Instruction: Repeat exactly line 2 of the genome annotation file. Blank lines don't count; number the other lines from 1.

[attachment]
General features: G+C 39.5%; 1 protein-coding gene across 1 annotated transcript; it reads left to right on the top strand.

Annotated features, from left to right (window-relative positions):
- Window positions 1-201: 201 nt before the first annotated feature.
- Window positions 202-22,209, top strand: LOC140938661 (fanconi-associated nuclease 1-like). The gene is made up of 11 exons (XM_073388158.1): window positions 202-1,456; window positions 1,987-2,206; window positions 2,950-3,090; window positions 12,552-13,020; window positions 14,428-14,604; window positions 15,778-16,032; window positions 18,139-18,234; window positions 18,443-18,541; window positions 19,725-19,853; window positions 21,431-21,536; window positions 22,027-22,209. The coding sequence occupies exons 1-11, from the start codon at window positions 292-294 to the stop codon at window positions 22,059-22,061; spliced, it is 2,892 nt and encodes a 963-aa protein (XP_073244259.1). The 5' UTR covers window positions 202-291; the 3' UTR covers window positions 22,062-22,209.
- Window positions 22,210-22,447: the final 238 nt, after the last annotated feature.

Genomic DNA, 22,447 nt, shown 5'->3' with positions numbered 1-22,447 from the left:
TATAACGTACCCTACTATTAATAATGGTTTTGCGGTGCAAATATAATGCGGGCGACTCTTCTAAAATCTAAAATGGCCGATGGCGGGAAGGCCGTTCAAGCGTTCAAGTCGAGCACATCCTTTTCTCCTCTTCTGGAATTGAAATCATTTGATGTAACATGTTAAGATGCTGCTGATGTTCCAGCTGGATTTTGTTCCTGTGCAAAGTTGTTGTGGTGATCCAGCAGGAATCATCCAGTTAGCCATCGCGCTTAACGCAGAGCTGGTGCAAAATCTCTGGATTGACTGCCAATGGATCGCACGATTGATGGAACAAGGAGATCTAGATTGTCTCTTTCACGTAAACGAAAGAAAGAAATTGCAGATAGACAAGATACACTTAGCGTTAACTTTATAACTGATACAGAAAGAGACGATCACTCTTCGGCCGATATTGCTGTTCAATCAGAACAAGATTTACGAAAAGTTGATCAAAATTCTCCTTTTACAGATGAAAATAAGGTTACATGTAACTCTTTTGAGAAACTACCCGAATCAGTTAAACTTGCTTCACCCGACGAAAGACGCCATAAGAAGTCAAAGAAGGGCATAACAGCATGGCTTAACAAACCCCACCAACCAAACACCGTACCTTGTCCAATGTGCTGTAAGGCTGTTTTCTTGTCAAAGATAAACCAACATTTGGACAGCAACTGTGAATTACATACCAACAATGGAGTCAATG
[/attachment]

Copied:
Annotated features, from left to right (window-relative positions):